Other Magazines

The Oddest Men in the World, Siegfried and Roy

Economist, July 17

Not one but two editorials compare Iranian President Mohammed Khatami to Mikhail Gorbachev. Like Gorby, Khatami must muffle his reformist impulses in order to avoid provoking hard-line conservatives. The first piece cautions him against alienating his core supporters, but the other predicts that his regime will survive the current uprising. The students who toppled the shah were both more alienated and better organized than today’s lot. The next Balkan war will take place in Montenegro, predicts the magazine. The tiny republic is itching to secede from Yugoslavia. Western diplomats, chary of further destabilizing the region, are urging Montenegrins to bide their time.

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New Republic, August 2

The cover story complains about the pathologizing of normal personality traits, a tactic used by pharmaceutical companies to drum up business. The latest example: the classification of shyness as “social anxiety disorder.” Drug makers underwrite research into “social phobia” and stoke public hysteria with slogans such as “Imagine Being Allergic to People.” If you, like Donny Osmond, are among the 1-in-8 distressingly diffident Americans, a new drug can treat you. An article condemns the simplistic and snide cultural coverage in the New York Times, which is corrupted by commercialism and the paper’s obsession with reporting news. The Times covers what Prozac might have done for Willy Loman rather than the artistic significance of Death of a Salesman.

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Vanity Fair, August 1999

A profile of eccentric German animal illusionists Siegfried and Roy describes life inside their “Jungle Palace” on the fringes of Las Vegas. It is nearly impossible to convey how breathtakingly weird they are. They live with 55 white tigers, 38 servants, and 16 lions. Roy sleeps with the young tigers. Siegfried has a mural of himself naked, with cheetahs, on his bedroom walls. They greet people by saying, “Sarmoti”–an acronym for “Siegfried and Roy, Masters of the Impossible.” The couple deflect the question of whether they are gay but do claim a friendship with Michael Jackson. Still, they draw 700,000 people a year to their stage show. A profile of Patricia Duff traces her career as a manipulative, self-destructive femme fatale. After she failed at three marriages and at attempts to leverage wealth and connections into a career as a political powerbroker, she wed Revlon CEO Ron Perelman. Now that marriage is kaput, and she has run through 16 law firms during the divorce and custody proceedings, and is now battling Perelman over issues such as whether $36,000 is an adequate annual clothing allowance for her 4-year-old. An article on celebrated death-row inmate Mumia Abu-Jamal condemns his admirers for ignoring the clear evidence of his guilt.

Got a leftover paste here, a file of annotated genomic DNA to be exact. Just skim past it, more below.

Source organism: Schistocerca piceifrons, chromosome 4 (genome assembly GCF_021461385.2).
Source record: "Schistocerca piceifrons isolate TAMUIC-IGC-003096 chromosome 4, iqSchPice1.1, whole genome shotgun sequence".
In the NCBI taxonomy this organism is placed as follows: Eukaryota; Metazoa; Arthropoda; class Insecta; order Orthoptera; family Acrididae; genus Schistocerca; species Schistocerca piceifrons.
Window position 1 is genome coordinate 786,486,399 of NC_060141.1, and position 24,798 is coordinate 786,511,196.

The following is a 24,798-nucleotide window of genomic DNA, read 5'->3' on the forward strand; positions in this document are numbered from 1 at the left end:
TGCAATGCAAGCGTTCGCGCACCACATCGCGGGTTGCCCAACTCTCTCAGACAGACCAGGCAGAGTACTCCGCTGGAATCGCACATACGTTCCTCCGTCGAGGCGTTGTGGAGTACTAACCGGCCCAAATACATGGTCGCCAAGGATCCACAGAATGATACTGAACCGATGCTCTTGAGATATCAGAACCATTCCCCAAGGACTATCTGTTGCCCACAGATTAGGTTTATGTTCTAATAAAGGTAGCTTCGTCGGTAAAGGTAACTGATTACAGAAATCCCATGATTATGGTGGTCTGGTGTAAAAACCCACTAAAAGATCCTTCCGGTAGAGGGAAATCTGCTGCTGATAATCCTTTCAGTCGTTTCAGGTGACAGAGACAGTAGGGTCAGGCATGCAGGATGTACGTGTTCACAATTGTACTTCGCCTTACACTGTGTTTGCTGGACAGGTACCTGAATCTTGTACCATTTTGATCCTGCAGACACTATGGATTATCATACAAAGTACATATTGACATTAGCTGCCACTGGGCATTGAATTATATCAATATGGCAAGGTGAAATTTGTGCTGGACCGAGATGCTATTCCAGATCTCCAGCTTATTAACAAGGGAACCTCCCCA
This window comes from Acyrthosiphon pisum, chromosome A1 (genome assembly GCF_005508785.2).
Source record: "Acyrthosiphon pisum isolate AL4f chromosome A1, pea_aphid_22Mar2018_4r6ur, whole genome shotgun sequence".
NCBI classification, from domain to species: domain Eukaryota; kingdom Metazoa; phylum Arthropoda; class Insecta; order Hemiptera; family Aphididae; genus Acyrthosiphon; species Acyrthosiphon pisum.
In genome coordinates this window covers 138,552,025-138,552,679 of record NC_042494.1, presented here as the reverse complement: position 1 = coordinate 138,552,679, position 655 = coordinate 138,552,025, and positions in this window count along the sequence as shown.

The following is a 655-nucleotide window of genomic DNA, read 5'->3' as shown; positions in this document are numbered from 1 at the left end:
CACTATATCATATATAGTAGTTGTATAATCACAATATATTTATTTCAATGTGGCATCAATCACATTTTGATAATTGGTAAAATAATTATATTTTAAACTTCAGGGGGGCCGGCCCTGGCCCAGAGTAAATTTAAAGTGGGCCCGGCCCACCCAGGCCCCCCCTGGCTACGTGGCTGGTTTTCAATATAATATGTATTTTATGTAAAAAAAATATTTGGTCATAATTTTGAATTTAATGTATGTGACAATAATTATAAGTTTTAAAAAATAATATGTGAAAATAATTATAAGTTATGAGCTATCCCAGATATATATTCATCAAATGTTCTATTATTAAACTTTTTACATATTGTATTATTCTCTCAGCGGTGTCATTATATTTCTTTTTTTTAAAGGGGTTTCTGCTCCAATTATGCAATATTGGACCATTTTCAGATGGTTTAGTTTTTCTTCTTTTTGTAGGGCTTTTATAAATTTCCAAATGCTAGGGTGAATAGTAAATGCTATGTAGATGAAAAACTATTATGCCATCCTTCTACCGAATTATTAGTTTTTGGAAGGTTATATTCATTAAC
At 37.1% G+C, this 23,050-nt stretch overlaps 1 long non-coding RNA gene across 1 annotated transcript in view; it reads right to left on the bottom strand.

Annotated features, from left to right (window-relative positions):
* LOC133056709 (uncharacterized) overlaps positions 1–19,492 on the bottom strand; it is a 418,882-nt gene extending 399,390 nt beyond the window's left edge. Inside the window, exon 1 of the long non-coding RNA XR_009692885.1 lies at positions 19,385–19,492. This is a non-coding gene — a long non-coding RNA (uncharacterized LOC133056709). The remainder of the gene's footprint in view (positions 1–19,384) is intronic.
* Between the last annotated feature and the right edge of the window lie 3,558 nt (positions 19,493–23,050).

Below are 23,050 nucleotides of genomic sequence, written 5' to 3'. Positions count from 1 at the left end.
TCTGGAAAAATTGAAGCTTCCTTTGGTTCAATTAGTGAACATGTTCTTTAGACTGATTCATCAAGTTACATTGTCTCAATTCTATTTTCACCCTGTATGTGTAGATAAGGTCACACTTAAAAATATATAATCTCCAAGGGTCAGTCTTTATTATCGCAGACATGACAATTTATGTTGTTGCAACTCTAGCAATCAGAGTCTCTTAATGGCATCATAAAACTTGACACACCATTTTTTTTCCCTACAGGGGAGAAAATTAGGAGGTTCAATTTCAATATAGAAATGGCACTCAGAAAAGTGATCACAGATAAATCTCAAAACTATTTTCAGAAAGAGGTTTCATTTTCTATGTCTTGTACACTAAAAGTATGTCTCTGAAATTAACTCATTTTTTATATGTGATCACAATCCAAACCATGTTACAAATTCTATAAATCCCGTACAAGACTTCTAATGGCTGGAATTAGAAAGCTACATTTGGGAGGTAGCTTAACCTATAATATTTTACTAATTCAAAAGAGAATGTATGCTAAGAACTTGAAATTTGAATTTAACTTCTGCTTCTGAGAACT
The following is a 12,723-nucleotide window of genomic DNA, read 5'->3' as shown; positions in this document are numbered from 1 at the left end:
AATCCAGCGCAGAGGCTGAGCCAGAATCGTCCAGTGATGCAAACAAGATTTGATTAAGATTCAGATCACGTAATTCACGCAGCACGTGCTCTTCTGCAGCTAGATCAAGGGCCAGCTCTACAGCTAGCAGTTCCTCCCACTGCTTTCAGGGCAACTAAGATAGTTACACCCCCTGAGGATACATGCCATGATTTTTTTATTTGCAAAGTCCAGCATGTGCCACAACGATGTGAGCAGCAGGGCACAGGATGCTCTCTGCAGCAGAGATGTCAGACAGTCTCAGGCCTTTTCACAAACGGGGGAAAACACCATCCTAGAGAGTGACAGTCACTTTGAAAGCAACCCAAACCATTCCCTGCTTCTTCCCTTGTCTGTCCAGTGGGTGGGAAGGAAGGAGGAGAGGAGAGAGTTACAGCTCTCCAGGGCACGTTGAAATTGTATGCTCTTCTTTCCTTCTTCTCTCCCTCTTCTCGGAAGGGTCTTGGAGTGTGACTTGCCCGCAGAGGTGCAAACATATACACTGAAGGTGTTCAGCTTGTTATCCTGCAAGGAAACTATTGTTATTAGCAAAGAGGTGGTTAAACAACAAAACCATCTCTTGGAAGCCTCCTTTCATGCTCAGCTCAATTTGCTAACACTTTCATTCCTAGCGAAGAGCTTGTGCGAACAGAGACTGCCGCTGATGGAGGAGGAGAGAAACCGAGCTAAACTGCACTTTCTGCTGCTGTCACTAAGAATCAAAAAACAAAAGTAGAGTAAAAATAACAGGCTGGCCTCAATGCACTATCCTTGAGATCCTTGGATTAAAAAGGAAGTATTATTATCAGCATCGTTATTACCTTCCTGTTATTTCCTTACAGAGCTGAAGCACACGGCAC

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New York Times Magazine, July 18

The cover story explains how a con man peddled 200 forgeries of modern masters through top auction houses. John Drewe “authenticated” paintings by infiltrating museum archives and inserting documents about artworks’ provenance. This scheme corrupted art history and undermined the reputations of auction houses, whose “experts” sold some obvious fakes. An article describes how Ernest Hemingway began confusing himself with his own heroes. While living in Cuba during World War II, he formed a spy ring and even hunted for German subs in his fishing boat. His writing never recovered after this series of misadventures.

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Time and Newsweek, July 19